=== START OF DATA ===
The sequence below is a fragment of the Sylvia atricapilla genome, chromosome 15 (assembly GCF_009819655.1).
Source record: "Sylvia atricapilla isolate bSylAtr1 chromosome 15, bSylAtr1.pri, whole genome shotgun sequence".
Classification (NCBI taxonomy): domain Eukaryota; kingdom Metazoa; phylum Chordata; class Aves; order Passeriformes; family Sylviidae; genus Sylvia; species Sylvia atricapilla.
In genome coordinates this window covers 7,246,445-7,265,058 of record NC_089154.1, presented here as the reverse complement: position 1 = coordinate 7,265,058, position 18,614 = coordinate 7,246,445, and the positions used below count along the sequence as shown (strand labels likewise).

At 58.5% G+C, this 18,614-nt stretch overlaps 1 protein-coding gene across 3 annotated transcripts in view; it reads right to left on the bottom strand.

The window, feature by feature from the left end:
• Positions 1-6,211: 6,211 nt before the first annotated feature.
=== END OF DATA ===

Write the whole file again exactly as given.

The sequence below is a fragment of the Sylvia atricapilla genome, chromosome 15 (assembly GCF_009819655.1).
Source record: "Sylvia atricapilla isolate bSylAtr1 chromosome 15, bSylAtr1.pri, whole genome shotgun sequence".
Classification (NCBI taxonomy): domain Eukaryota; kingdom Metazoa; phylum Chordata; class Aves; order Passeriformes; family Sylviidae; genus Sylvia; species Sylvia atricapilla.
In genome coordinates this window covers 7,246,445-7,265,058 of record NC_089154.1, presented here as the reverse complement: position 1 = coordinate 7,265,058, position 18,614 = coordinate 7,246,445, and the positions used below count along the sequence as shown (strand labels likewise).

At 58.5% G+C, this 18,614-nt stretch overlaps 1 protein-coding gene across 3 annotated transcripts in view; it reads right to left on the bottom strand.

The window, feature by feature from the left end:
• Positions 1-6,211: 6,211 nt before the first annotated feature.